NRL Introduce 18th Player Rule For Concussion Injuries
he Australian Rugby League Commission (ARLC) has announced the introduction of a new rule allowing NRL clubs to activate an 18th player after three players fail a head injury assessment (HIA) or when a play suffers a match ending injury caused by foul play.
The decision comes after the ARLC provided an in-principle approval to the rule pending consultation from all clubs and the Rugby League Players Association (RLPA).
ARLC chairman, Peter V’landys, said the decision will provide a safety net for clubs and players to ensure teams are not disadvantaged from losing a player during a match due to foul play or multiple HIAs.
“Player wellbeing is a priority for the Commission and this additional safety net ensures players continue to be protected,” V’landys said.
“Our clubs are outstanding in the way they detect and monitor head injuries and the activation of an 18th player in rare cases of three failed HIAs during a game will ensure continued strict compliance throughout a match.
“We’ve also approved an 18th player to be activated when a player suffers a match ending injury because of foul play where the perpetrator is sin binned or sent off.
“Why should a team be disadvantage by an act of serious foul play?
“This was a strong message from all clubs and fans and the Commission has listened to that feedback.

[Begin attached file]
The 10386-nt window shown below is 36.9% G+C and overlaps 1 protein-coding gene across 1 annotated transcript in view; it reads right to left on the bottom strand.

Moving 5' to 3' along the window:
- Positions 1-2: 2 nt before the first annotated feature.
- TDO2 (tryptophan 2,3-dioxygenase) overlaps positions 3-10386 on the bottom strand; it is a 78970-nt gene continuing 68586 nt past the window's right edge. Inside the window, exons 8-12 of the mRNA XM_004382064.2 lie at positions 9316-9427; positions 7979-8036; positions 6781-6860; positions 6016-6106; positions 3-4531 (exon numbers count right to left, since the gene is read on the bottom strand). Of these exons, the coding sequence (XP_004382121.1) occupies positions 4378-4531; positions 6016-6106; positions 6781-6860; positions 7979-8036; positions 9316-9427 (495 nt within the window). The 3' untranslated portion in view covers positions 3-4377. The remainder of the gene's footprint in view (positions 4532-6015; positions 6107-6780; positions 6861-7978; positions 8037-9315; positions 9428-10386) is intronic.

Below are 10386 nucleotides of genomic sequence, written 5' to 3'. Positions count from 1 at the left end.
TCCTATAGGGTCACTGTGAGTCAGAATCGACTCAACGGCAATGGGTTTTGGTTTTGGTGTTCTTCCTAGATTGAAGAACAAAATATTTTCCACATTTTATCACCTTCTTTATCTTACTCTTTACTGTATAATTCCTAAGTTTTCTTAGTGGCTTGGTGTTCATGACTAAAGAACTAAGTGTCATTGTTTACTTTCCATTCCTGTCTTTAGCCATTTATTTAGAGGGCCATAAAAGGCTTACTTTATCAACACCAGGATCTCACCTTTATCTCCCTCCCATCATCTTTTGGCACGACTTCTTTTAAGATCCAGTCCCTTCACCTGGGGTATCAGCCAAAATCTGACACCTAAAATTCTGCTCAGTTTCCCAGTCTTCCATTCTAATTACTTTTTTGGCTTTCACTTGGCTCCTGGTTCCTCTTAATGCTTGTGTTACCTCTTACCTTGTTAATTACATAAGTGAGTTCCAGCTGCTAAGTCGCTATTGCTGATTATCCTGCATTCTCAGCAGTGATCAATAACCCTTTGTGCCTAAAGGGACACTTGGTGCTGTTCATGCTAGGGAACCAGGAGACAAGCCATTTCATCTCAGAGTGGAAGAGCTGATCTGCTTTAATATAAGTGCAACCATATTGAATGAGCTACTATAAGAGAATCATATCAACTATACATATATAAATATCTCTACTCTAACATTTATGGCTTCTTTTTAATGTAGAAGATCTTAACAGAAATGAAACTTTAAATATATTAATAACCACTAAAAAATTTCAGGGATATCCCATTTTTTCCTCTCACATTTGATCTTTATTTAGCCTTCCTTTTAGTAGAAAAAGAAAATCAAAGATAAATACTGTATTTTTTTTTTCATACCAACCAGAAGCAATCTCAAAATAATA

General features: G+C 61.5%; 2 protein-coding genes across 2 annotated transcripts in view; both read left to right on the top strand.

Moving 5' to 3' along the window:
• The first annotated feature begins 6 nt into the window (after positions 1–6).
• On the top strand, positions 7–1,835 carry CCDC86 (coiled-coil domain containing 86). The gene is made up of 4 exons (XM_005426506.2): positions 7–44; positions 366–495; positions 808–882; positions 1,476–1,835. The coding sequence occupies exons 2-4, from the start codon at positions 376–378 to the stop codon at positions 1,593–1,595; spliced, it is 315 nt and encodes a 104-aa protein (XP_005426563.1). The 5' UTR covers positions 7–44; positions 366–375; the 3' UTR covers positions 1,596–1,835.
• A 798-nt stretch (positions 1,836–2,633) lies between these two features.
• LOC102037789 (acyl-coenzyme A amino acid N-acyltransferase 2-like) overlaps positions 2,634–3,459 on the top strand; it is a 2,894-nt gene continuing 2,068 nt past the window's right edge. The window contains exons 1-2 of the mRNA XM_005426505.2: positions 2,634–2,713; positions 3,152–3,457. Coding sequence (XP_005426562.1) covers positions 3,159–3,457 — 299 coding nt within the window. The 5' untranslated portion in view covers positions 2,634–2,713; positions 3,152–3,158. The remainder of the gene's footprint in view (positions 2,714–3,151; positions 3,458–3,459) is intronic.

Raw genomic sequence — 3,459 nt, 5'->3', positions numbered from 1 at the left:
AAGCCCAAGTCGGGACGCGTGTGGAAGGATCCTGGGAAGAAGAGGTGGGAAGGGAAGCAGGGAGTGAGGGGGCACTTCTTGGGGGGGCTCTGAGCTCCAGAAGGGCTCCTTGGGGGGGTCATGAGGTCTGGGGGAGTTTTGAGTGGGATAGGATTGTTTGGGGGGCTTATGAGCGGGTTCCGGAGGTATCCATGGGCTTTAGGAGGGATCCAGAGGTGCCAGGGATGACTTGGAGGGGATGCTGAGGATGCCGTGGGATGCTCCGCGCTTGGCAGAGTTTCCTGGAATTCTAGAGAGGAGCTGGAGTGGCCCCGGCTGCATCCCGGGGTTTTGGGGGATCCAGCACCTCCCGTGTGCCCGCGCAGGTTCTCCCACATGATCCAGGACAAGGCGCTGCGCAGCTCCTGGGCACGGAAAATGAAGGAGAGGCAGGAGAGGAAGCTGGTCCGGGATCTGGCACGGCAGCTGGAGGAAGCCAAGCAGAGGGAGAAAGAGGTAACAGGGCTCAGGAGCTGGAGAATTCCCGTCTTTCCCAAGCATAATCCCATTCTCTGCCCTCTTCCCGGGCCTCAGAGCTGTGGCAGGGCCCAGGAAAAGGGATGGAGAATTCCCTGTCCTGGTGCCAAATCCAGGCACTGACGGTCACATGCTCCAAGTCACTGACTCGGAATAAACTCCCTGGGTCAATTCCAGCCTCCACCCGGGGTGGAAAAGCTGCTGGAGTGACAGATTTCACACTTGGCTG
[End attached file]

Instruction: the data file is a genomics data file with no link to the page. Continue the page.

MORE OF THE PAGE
“We’ve also listened to clubs and players about the criteria of the 18th player used and will allow the club to select any of its registered players which will enable the most effective team combination on game day.
“I want to thank all clubs and the RLPA for their feedback,” he said.
In a statement, the NRL confirmed the rule will be monitored by the ARLC and further adjusted as needed.
Speaking to Fox Sports, former NRL and AFL player, Karmichael Hunt, said the NRL could better protect players by introducing stricter rules for head contact and high tackles, comparing the harsher rules in place by World Rugby.
“If we’re looking at it from a rewards and punishment perspective, sending players to the sin bin on the spot for high shots will have an effect I believe,” Hunt said, discussing how one in 49 head high tackles in the NRL saw the offender sent to the sin bin in 2020.
“Definitely from a law of the game perspective it’s quite black and white in rugby and any bit of head high contact, you’re putting yourself at risk of getting a yellow or red or copping some punishment from the tribunal.
“The flip side of it is there are moments where they’re over analysed and they kill the flow and momentum of the game.
“But they’ve definitely put a stake in the ground and are definitely conscious of the severity of head injuries…
“We play footy because we love the game, but when you start hearing stories and incidents like Shane Tuck or all that’s happening over in the NFL, different games mind you, but it’s unknown.
“I’ve had many head knocks.
“The unknown nature of concussion is what makes it a talking point.
“You do an ACL, you can get surgery and rehab it back, but CTE and brain injuries are unknown,” he said.